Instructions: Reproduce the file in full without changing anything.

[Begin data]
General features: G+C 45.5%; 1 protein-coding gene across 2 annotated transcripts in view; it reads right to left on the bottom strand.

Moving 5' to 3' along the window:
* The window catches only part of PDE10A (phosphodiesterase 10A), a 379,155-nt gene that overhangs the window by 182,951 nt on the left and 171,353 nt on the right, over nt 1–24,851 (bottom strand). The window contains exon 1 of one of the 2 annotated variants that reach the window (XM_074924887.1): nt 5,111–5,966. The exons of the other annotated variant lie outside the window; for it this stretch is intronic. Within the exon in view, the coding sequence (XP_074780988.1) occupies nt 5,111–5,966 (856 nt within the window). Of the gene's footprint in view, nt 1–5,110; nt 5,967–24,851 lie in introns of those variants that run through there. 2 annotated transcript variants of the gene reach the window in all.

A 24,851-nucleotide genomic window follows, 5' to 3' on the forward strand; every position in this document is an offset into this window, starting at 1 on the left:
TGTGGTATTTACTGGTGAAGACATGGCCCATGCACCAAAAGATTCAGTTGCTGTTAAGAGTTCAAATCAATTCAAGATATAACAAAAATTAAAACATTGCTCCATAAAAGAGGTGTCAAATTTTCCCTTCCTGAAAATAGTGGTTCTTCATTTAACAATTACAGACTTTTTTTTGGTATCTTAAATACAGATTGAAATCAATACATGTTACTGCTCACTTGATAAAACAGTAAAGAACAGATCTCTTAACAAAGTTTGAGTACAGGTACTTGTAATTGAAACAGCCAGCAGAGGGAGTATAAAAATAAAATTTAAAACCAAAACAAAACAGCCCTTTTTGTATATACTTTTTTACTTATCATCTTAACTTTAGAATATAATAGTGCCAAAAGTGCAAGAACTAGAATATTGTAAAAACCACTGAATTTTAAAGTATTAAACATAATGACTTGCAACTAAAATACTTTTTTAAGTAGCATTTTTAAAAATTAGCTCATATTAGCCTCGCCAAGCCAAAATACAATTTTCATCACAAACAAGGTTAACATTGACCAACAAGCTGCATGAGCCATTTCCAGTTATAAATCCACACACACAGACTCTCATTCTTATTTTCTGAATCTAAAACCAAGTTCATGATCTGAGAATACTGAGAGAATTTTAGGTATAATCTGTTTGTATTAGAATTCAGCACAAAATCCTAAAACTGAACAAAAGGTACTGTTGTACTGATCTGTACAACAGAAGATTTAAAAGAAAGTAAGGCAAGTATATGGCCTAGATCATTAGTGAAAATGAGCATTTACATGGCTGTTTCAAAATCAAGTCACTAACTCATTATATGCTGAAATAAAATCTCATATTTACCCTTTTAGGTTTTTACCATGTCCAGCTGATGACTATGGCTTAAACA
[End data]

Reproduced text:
General features: G+C 45.5%; 1 protein-coding gene across 2 annotated transcripts in view; it reads right to left on the bottom strand.

Moving 5' to 3' along the window:
* The window catches only part of PDE10A (phosphodiesterase 10A), a 379,155-nt gene that overhangs the window by 182,951 nt on the left and 171,353 nt on the right, over nt 1–24,851 (bottom strand). The window contains exon 1 of one of the 2 annotated variants that reach the window (XM_074924887.1): nt 5,111–5,966. The exons of the other annotated variant lie outside the window; for it this stretch is intronic. Within the exon in view, the coding sequence (XP_074780988.1) occupies nt 5,111–5,966 (856 nt within the window). Of the gene's footprint in view, nt 1–5,110; nt 5,967–24,851 lie in introns of those variants that run through there. 2 annotated transcript variants of the gene reach the window in all.

A 24,851-nucleotide genomic window follows, 5' to 3' on the forward strand; every position in this document is an offset into this window, starting at 1 on the left:
TGTGGTATTTACTGGTGAAGACATGGCCCATGCACCAAAAGATTCAGTTGCTGTTAAGAGTTCAAATCAATTCAAGATATAACAAAAATTAAAACATTGCTCCATAAAAGAGGTGTCAAATTTTCCCTTCCTGAAAATAGTGGTTCTTCATTTAACAATTACAGACTTTTTTTTGGTATCTTAAATACAGATTGAAATCAATACATGTTACTGCTCACTTGATAAAACAGTAAAGAACAGATCTCTTAACAAAGTTTGAGTACAGGTACTTGTAATTGAAACAGCCAGCAGAGGGAGTATAAAAATAAAATTTAAAACCAAAACAAAACAGCCCTTTTTGTATATACTTTTTTACTTATCATCTTAACTTTAGAATATAATAGTGCCAAAAGTGCAAGAACTAGAATATTGTAAAAACCACTGAATTTTAAAGTATTAAACATAATGACTTGCAACTAAAATACTTTTTTAAGTAGCATTTTTAAAAATTAGCTCATATTAGCCTCGCCAAGCCAAAATACAATTTTCATCACAAACAAGGTTAACATTGACCAACAAGCTGCATGAGCCATTTCCAGTTATAAATCCACACACACAGACTCTCATTCTTATTTTCTGAATCTAAAACCAAGTTCATGATCTGAGAATACTGAGAGAATTTTAGGTATAATCTGTTTGTATTAGAATTCAGCACAAAATCCTAAAACTGAACAAAAGGTACTGTTGTACTGATCTGTACAACAGAAGATTTAAAAGAAAGTAAGGCAAGTATATGGCCTAGATCATTAGTGAAAATGAGCATTTACATGGCTGTTTCAAAATCAAGTCACTAACTCATTATATGCTGAAATAAAATCTCATATTTACCCTTTTAGGTTTTTACCATGTCCAGCTGATGACTATGGCTTAAACA